A Free Lunch (and other scams)
There is no such thing, right? Well, that was the idea. The phrase, coined in the saloons of the Old West, was a gimmick cooked up by enterprising bartenders to keep the clientele aptly parched. Forget a stale dish of Planter’s peanuts — the barkeep of yore would crack open your thirst with a banquet of salty snacks. Pretzels, oysters, pickled herring, cheeses and salt pork sandwiches lined the “free lunch” counter, the cost conspicuously hidden in the price of a schooner of beer and the refills that you were bound to frantically empty your pockets for.
Sure to spur on a boisterous lot, there was ample temptation for desperate souls with nary a nickel to their name to sneak into the rowdy crowd and grab a bite. And chance it they did. But those 19th century reprobates were risking life and limb (and an unquenchable thirst, with no alms for an ale) for a plate of fried clams — those vigilant (and quite likely pistol-toting) barkeeps weren’t in the business of charity.
That should have been the end of it, yet the free lunch scam continues to this day, with less danger and desperation, but far more drama. Short of cruising the continental breakfast bar at your local Holiday Inn, what’s a hungry con(fidence) man to do in these modern times? Swindle a happy meal? There are no shortage of blogs that lay out that scheme in colourful detail (including helpful suggestions such as, “You better be sober when you do this,” and “make sure your asshole friends don’t laugh and blow your cover.”)
But those with a finer palate know where the real score is: bullying our city’s best restaurateurs and chefs into comped meals, gift certificates and heartfelt apologies. And with no Colt-45 (and I don't mean malt liquor) hidden under the till, a feast awaits when scruples are in short supply.
The trick leads our confidence men and women to sink their parasitic fangs into a restaurant of good repute, since they’ll be wanting a delectable nosh. Unlike the free lunch scam, this ruse takes advantage of the anonymity of our digital era. Seated at a laptop, a tale of woe is fabricated based on whatever menu happens to appear online. Then it is only a matter of going on and on about the utter disappointment they experienced during a make-believe meal on a make-believe date. A war of words ensues, with claims of apathetic servers, incompetent chefs and hostile hosts hurtled at our confounded victim, who trip over themselves trying to clarify and remedy the situation, while tempering the inevitable threats of extortion via Tripadvisor.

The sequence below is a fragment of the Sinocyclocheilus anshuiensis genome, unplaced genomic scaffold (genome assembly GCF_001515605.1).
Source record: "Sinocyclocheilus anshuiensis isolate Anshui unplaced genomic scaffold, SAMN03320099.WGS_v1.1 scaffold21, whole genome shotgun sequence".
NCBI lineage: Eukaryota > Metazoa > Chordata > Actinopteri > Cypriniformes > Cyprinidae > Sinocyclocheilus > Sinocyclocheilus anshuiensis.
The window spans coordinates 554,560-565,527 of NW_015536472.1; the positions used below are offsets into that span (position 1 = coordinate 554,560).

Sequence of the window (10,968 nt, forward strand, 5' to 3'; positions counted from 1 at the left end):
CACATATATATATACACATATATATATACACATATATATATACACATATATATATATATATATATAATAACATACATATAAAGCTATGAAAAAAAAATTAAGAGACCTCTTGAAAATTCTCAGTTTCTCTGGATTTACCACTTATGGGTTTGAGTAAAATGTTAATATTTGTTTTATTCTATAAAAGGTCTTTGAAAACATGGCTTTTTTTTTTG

Then there are the scores of accidental confidence men who have taken the trouble of actually sitting down to a meal at a restaurant, only to do their darndest to have a terrible time and complain to their servers ad nauseum about the mediocrity of everything in sight, all the while laughing and licking their plate clean.
It seems almost too easy: catching small business folk in the usual frantic and exhausted state that comes with being in the business of hospitality, where we will drive ourselves mad (often to drink — see previous story) trying to make everyone happy.
But the jig might finally be up. Our point-of-sale systems, while frustratingly prehistoric at times, do keep records of table seatings and order times, so we do know if you really did wait over an hour for your appetizer. Our staff — those pesky professionals we have entrusted with our livelihoods — tend to remember a few telling details, such as whether you did indeed mention you are deathly allergic to celery or that we over-cooked your cod. One swindler, finally ousted by Juniper’s general manager back in 2009, after six other restaurants received similarly suspect complaints, publicly apologized for her shameless behaviour. Rest assured, the industry has an eyebrow cocked to each and every complaint.
But doubt is a powerful weapon. The last thing we want to do is cast off someone who has legitimately had a bad experience. So if you really want a free lunch, here’s a tip: be a good customer. One day you might find yourself, legitimately, without a bill.